Therefore, I am deeply moved and heartened by the judgment that quite literally calls-the-bluff on one such binary, by calling article 377 categorically “arbitrary”. It is due to this that I find this judgment particularly historic. It is self-reflective at a very core level, at the level of sex, the squeamishness around which has historically left it unexamined, and therefore, it is a very welcome sign of coming-of-age. It does not mean that we are becoming modern, a term that again has been polarised in contrast to our “precious” traditions, but that we are unburdening ourselves of one acquired binary that has unnecessarily tied our energies for so long. By letting this binary go we are decolonising and thereby, uncluttering our minds. I hope that we can similarly begin to examine the arbitrariness with which we subscribe to many a received-truth pertaining to caste, gender, religion, class, colour and so on. If we can invent binaries, which we do, then we can equally reflect upon them to disable and abandon them. Because nothing is eventually more desirable than an uncluttered mind, i.e. an open mind.

Similarly, Justice Indu Malhotra’s judgment is brimming with hope and sensitivity when she says that “History owes an apology to” not alone “the LGBT community”, but also, “their families”. The invitation of “families” into this discourse marks a meltdown moment. Because the most heart-rending battles pertaining to our sexual-difference are fought at home, with loved ones, who live, and often times, contribute to our trauma of being “different”. This arbitrary social norm very unnecessarily puts the unconditional love of a family to a cruel test. To love or not to love a child whose natural proclivities happen to be different. Proclivities that the parents have not caused, and thus don’t have to feel guilt or responsibility for, and proclivities that the child has absolutely no control over. They are as innate as the colour of his or her skin and not a result of flawed parenting, bad influence, or just a bad habit. And as Justice Nariman stated, it is not a mental disorder either. Also, by viewing the LGBT person within the warmth of a home and a family will hopefully help many shed the painful isolation that they may feel compelled to visit upon themselves.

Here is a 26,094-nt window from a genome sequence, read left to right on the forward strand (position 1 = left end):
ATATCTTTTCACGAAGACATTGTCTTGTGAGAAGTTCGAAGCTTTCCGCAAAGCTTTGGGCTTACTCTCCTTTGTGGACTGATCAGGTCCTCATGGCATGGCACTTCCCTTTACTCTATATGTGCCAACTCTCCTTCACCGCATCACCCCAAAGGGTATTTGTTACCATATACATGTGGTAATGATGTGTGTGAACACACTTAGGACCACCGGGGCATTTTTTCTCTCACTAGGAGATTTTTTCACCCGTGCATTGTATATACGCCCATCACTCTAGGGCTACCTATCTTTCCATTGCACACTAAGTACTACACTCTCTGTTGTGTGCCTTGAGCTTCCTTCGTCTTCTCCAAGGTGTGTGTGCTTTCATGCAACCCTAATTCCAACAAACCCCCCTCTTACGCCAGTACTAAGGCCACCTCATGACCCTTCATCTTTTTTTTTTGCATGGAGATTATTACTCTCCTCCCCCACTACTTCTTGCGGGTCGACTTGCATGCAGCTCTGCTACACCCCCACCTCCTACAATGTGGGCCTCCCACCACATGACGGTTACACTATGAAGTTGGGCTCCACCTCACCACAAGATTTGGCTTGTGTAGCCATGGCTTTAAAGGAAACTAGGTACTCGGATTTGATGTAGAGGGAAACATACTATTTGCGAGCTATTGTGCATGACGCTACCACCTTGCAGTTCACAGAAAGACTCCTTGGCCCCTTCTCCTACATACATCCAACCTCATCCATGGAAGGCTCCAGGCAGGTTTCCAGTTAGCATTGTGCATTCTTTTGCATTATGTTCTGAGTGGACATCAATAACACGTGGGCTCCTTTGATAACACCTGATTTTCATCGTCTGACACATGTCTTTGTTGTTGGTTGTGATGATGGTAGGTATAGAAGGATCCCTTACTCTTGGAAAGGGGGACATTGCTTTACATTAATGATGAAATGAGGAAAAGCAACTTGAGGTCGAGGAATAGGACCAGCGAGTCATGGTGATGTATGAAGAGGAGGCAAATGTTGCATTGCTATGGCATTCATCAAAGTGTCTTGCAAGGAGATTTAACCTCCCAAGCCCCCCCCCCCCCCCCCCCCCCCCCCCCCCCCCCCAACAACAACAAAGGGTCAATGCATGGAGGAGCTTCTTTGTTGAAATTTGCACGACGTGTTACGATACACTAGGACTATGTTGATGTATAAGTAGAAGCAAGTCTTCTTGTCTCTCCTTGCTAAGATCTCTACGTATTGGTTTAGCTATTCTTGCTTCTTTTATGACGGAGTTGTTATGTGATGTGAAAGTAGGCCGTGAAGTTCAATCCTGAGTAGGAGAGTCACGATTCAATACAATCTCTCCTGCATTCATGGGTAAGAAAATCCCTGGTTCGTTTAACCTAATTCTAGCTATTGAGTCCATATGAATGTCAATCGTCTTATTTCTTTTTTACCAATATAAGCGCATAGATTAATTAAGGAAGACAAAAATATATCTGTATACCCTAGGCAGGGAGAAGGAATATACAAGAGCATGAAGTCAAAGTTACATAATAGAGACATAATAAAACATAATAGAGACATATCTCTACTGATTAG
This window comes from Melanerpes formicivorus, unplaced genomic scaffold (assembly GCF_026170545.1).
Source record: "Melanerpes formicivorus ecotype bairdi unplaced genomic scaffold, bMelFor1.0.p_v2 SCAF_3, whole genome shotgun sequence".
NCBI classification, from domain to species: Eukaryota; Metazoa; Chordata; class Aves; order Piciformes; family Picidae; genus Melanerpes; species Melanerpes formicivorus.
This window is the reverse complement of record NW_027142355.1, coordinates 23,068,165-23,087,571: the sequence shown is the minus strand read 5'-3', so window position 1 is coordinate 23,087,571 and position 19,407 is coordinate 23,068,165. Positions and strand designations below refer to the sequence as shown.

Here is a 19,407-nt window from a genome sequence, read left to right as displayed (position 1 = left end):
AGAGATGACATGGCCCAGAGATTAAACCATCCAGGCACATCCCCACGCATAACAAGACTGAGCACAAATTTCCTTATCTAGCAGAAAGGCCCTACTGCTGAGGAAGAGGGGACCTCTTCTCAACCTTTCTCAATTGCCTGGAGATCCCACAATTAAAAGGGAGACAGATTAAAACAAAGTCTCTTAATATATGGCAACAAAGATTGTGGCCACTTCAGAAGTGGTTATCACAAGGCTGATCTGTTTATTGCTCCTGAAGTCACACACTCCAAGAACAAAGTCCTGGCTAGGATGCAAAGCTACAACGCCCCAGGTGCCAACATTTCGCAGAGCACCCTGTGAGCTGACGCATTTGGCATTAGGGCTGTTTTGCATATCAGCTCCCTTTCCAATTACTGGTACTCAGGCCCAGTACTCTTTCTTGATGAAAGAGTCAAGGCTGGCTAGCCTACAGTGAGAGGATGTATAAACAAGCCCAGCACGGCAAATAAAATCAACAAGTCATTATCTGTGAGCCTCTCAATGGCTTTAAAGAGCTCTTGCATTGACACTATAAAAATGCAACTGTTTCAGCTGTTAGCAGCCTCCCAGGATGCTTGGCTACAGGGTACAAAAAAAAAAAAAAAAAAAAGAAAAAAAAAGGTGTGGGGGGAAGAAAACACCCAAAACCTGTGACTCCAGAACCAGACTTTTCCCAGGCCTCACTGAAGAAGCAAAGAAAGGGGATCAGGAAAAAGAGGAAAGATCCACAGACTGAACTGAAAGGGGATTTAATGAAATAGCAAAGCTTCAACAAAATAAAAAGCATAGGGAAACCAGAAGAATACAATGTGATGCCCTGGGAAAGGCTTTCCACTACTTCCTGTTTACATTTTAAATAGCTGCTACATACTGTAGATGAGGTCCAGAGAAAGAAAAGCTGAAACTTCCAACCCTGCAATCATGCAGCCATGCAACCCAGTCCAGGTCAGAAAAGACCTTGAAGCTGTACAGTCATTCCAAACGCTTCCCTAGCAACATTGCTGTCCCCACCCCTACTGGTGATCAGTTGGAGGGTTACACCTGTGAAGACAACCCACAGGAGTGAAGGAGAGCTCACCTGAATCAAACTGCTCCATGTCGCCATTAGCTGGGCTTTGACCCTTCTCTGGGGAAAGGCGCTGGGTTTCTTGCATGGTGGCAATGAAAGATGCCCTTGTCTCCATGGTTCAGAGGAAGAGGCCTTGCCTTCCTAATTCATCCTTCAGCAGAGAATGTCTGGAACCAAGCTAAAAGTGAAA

With 377 gone, a whole edifice of arbitrary morality has been shaken. Today, neither the law nor the beautifully-syncretic culture of “Shah Madho Lal Hussain” support the prejudice that we have acquired and internalised to call our own. An opportunity has arisen for us to examine our prejudices, actually fears, of the other. And such an opportunity is a sign of coming-of-age to think on our feet and reflect upon the motivations that fuel our prejudices. It is only when we begin to examine the motivations that govern our actions and thoughts that we grow to become emotionally-honest adults. Welcome India, to a new beginning, where desire will no longer be seen as something to be feared or sneered at, but as Justice Chandrachud pointedly stated, viewed as a vehicle of liberty, dignity, privacy, autonomy, equality, and may I add, moral-responsibility!

Navtej Johar is a dancer, choreographer, yoga exponent and scholar. He is one of the petitioners who challenged the legitimacy of article 377 of the IPC that criminalises same-sex relationships.